Thursday, December 27, 2012

Defining yourself

"I want to be a painter." "My dream is to play football professionally." "My passion is writing poetry." Some people choose a dream and define themselves by it. This is noble in its way, but it is often also tragic. The more specific your dream is, the more likely it is that in the end, you will end up missing your goal and feeling dissatisfied with your life.
Your life goal isn't something imposed on you from the outside.  It grows, like a plant, and it grows better the more well tended it is.  But if you pull up all the other plants that sprout up (to better tend to the one that seems healthiest at the moment) you're going to be left with a pretty barren garden if something happens to that plant.
 One way around this is trying to cultivate an interest in everything. Sure, you may not end up the best in the world at any one thing; but wherever you end up, you'll be able to find some happiness there. The nature of economy pushes us towards specialization. Maybe we should try to push back a little bit.
The wonderful thing about our minds is the way they can act on themselves. If your current situation is in conflict with your desires, you can keep trying to change your situation, and that has its own glory. But sometimes, it might be better to widen your dreams. There's a feeling that happens when you first start trying to do this, like you're betraying yourself, somehow. The hard thing to see is that the person standing in that place isn't your self.  It's just a self-portrait that you put there. It's okay to paint new portraits in new places.

Tuesday, December 18, 2012

Selene



Instead of a moon, that earth had another world in its sky. The other world, called Selene, had its own people who lived there (though how they got there is still a mystery to this day.) The people there had their own ways of doing things, their own myths, their own styles of clothing and architecture. Instead of the wool of sheep, they used silk gathered from particularly docile moon-spiders. Everyone knew, pretty much, that Selene was an island in the sky, but until the Middle Ages there was essentially no contact with them. It was around that time that the Selenites invented rockets, and their larger firework shows were sometimes visible from Earth. Soon their rockets grew powerful enough to leave the weaker gravitational pull of Selene and enter Earth's atmosphere. They sent gifts of their strange moon-seeds, moon-spider-silks, moon-wine. This so inspired Earth's inventors that flight technology developed very rapidly; and Leonardo DaVinci, as a young man, built the first balloon-plane capable of leaving Earth and flying through the void to Selene.  (In that space, strange creature swam and were hunted by the Selenites.) For a hundred years, balloon-plane pilots made flights back and forth to Selene, bringing Selenite goods to Earth and Christianity and gold to the Selenites.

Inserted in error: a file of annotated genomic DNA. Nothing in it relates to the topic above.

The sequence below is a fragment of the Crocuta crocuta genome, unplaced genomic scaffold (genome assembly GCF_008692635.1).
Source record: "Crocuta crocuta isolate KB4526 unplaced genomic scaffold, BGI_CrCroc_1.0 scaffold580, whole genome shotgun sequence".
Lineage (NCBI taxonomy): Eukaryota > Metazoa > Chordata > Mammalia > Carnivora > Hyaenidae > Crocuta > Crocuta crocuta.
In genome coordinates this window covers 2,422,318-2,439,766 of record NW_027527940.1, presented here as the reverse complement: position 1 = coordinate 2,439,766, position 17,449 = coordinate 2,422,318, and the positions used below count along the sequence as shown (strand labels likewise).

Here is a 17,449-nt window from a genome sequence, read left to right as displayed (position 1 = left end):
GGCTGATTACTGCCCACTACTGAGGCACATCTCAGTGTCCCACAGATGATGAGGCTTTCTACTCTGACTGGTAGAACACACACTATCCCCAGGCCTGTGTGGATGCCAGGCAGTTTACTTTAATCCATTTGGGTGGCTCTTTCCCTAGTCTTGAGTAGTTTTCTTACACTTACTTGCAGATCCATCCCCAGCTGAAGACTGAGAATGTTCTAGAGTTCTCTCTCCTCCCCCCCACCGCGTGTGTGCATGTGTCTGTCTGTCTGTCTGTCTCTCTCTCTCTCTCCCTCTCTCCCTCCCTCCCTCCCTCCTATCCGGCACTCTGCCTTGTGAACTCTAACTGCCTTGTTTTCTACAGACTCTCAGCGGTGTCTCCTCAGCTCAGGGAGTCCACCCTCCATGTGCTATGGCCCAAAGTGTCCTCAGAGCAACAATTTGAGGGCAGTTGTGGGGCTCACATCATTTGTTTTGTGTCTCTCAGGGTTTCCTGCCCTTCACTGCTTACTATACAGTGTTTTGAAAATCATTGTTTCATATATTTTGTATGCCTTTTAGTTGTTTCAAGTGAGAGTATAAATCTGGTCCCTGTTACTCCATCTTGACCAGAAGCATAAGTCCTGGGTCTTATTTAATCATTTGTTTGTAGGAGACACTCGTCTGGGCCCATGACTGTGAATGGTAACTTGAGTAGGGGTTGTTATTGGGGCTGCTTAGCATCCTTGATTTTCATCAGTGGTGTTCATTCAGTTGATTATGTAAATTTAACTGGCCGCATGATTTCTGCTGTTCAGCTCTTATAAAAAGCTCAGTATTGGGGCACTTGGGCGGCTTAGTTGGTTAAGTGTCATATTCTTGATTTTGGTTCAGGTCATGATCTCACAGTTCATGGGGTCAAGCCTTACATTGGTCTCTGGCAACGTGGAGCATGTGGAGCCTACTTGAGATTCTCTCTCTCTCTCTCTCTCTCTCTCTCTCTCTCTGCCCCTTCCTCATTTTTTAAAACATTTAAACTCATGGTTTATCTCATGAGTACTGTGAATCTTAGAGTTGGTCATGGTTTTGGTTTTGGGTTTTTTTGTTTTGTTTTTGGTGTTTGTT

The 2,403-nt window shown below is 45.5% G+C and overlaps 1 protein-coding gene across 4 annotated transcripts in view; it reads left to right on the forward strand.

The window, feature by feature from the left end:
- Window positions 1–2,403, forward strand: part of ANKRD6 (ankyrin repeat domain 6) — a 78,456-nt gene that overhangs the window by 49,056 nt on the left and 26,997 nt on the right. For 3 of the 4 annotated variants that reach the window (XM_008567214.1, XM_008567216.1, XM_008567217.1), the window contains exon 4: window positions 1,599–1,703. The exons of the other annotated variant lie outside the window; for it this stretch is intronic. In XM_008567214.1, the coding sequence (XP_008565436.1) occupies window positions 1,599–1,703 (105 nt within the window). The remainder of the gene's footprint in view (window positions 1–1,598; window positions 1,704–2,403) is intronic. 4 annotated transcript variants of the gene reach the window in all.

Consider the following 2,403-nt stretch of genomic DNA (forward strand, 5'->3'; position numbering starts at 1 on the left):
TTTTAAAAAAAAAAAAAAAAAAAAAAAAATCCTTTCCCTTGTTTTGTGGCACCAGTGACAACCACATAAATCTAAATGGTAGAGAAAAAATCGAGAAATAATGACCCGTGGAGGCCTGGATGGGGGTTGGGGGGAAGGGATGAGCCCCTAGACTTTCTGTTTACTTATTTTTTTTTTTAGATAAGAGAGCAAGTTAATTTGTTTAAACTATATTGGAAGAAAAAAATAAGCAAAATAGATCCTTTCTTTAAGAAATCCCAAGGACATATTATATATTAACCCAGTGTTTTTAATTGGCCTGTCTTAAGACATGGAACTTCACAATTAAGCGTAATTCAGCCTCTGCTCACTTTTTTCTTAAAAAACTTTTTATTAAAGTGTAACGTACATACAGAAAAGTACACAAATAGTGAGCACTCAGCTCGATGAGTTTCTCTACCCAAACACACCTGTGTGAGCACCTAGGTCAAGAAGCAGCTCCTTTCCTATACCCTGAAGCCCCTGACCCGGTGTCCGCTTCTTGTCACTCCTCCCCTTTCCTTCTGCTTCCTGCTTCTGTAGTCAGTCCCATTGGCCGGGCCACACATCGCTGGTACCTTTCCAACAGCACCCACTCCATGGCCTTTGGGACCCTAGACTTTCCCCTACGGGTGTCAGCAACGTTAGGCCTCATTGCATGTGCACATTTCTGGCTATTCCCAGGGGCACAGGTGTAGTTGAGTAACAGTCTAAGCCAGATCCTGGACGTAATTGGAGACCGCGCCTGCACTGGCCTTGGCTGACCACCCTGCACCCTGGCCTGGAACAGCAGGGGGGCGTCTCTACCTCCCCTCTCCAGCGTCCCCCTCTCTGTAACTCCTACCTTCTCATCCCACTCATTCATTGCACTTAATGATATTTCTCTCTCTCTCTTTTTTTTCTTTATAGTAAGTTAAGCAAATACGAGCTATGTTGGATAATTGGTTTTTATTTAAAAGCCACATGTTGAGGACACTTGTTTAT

However, Emperor Ming saw the Earth people as a threat, and began shooting every balloon-plane he saw out of the sky with his rockets. This blockade continued until the 1800s. Around the time of the American civil war, an earth admiral took his sky-ironclads to Selene and ended the blockade forever.  From that time, there began to be a great exchange of trade between Selene and the Earth. At the turn of the twentieth century, earth artists were drawing inspiration from the glowing paints and oval canvases that characterised Selenite art. The Selenites depicted earth inventions, like steam power and electricity, as manifestations of strange gods.
Tensions between the two worlds grew, however, and in the 1940s the Selenite emperor rained meteors down on the earth. The war between worlds largely took place in space, where the Selenites were gradually driven back. Finally their great space-battleship Luna and two of their cities were destroyed by a devastating secret weapon, and their emperor surrendered. The Selenites accepted the earth admiral as their new ruler, and in return earth helped the Selenites to rebuild.
My grandfathers fought in that war. My father was an airship builder, whose work was threatened by competition from Selenite industry. When I was a young man, I travelled to Selene for a few years and spoke with the moon people in their own language. Selene and Earth have grown to resemble each other in a lot of ways, and yet... when the Selenites draw Earth styles, they get mixed up between centuries and countries and don't really care about it.  They adopt some of our stories, but mix them up with their own myths about space beasts and moon-ghosts. Earth stories, too, have begun to resemble moon-myths. The story of the war and the devastating secret weapon left strange echoes on the products of their culture...


...anyway, that's one reason I sometimes like to watch Japanese shows.